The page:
I spent yesterday roaming around the Capitol building as Tom Wolf took the oath of office as Pennsylvania’s 47th Governor. Because of my recent Achilles tendon injury I hadn’t gotten a ticket or press credentials because I didn’t know if I’d be healthy enough to attend. As it was I limped around using a cane and paid for it by the time I returned to Reading with a very painful ankle. I applied some medication for the swelling though and all is well this morning. Being on my feet remains a challenge until it fully heals.
Still it was great to be back in Harrisburg and chat and visit with many friends and legislators. I got some interesting information, met new Chief of Staff Katie McGinty, congratulated consultant and now Director of Legislative Affairs Mary Isenhour on a spectacular job and watched the inauguration on one of several large screen televisions mounted inside the Capitol. I remained warm on this grey, cold afternoon though it meant missing out on being able to get many good pictures.
The former Governors in attendance were clustered in a corner outside the cafe and I got a few pictures of them.
Former Governor and Homeland Security Secretary Tom Ridge:
Outgoing Gov. Tom Corbett:
I met several of the candidates for state judgeships, chatted briefly with Dan Onorato, the Democratic candidate for Governor four years ago and many others.
Wolf campaigned on the premise that he’d give Pennsylvania a “fresh start” and that he would be “a different kind of Governor.” He already has set that tone by not residing in the Governor’s Mansion but commuting from his home in nearby York County. He will also continue using his own vehicle, the famous Jeep. He has dictated that no one on his staff accept gifts, heresy in the cesspool of corruption which is our state capital.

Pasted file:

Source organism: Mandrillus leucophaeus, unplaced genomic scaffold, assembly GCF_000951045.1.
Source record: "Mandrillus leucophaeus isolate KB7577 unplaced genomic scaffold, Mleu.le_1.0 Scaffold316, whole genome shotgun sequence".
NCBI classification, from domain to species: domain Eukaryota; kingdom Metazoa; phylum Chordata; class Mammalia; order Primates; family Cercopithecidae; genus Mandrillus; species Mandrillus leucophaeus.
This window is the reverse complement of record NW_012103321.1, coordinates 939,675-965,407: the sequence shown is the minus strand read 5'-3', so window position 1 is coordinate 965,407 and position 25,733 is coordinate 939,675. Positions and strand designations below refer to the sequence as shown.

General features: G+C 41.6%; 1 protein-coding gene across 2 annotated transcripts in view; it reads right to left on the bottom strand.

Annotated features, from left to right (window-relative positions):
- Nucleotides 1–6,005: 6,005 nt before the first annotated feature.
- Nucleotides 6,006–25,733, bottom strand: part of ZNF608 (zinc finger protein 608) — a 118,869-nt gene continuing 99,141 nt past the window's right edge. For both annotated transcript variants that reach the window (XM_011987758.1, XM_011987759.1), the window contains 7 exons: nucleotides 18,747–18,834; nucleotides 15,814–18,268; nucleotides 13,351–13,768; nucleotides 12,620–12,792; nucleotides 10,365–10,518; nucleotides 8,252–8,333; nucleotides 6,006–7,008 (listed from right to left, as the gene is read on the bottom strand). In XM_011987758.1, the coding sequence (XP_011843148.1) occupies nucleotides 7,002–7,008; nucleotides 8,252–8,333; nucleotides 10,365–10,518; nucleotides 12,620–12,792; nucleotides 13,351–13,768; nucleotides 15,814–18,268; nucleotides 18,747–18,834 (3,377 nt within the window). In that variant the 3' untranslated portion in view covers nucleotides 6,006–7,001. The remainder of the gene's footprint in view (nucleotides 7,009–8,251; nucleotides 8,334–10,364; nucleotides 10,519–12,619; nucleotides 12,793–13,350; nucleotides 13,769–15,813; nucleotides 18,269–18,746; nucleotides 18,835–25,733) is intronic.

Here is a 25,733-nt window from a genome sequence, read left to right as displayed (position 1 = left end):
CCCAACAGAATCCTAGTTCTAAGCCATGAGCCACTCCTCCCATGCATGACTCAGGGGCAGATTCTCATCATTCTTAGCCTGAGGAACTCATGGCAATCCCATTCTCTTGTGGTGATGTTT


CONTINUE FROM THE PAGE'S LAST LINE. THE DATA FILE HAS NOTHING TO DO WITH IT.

He faces a Republican led legislature which increased its majorities in both the House and Senate all the while the progressive Democrat was waltzing away with the Gubernatorial race. As such he said “We have to respect each other’s ideas, each other’s values” as his approach to building some sort of consensus with the other Party.
Wolf’s two biggest goals are to enact a 5% extraction tax on natural gas to fund education and to change the state constitution to allow progressive taxation. Both are poison to the many Teapublicans in the legislature. Sen. Jake Corman dethroned longtime Senate leader Dominic Pilleggi (who may be plotting revenge) to take a harder ideological stance against Democrats. The outlook for Wolf isn’t good under these circumstances and he faces a $2.3 billion state budget deficit left over from Tom Corbett’s failed administration.
Something has to get done and the way it does will set the tone for Tom Wolf’s success or failure. A dramatic success might lead him on a path to higher office.